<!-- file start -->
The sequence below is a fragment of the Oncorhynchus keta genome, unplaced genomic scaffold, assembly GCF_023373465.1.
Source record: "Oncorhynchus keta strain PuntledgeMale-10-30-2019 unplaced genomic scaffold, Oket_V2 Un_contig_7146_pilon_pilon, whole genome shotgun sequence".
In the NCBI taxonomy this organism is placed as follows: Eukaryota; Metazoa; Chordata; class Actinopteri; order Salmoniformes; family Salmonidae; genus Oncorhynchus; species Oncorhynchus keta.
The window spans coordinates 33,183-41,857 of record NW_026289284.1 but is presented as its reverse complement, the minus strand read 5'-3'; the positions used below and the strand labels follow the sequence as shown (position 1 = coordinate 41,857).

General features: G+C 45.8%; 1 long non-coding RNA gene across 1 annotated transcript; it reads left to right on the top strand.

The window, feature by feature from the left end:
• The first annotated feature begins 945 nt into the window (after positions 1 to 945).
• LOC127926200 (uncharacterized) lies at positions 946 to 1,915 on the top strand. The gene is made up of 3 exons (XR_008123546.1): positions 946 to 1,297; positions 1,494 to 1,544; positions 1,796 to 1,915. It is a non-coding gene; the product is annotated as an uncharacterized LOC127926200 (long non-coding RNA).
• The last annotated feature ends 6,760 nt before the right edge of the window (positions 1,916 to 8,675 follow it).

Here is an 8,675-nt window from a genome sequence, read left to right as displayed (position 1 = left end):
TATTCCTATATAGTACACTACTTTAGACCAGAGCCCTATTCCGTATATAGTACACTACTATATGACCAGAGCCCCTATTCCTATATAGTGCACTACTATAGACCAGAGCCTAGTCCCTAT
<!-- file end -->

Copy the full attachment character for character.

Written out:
The sequence below is a fragment of the Oncorhynchus keta genome, unplaced genomic scaffold, assembly GCF_023373465.1.
Source record: "Oncorhynchus keta strain PuntledgeMale-10-30-2019 unplaced genomic scaffold, Oket_V2 Un_contig_7146_pilon_pilon, whole genome shotgun sequence".
In the NCBI taxonomy this organism is placed as follows: Eukaryota; Metazoa; Chordata; class Actinopteri; order Salmoniformes; family Salmonidae; genus Oncorhynchus; species Oncorhynchus keta.
The window spans coordinates 33,183-41,857 of record NW_026289284.1 but is presented as its reverse complement, the minus strand read 5'-3'; the positions used below and the strand labels follow the sequence as shown (position 1 = coordinate 41,857).

General features: G+C 45.8%; 1 long non-coding RNA gene across 1 annotated transcript; it reads left to right on the top strand.

The window, feature by feature from the left end:
• The first annotated feature begins 945 nt into the window (after positions 1 to 945).
• LOC127926200 (uncharacterized) lies at positions 946 to 1,915 on the top strand. The gene is made up of 3 exons (XR_008123546.1): positions 946 to 1,297; positions 1,494 to 1,544; positions 1,796 to 1,915. It is a non-coding gene; the product is annotated as an uncharacterized LOC127926200 (long non-coding RNA).
• The last annotated feature ends 6,760 nt before the right edge of the window (positions 1,916 to 8,675 follow it).

Here is an 8,675-nt window from a genome sequence, read left to right as displayed (position 1 = left end):
TATTCCTATATAGTACACTACTTTAGACCAGAGCCCTATTCCGTATATAGTACACTACTATATGACCAGAGCCCCTATTCCTATATAGTGCACTACTATAGACCAGAGCCTAGTCCCTAT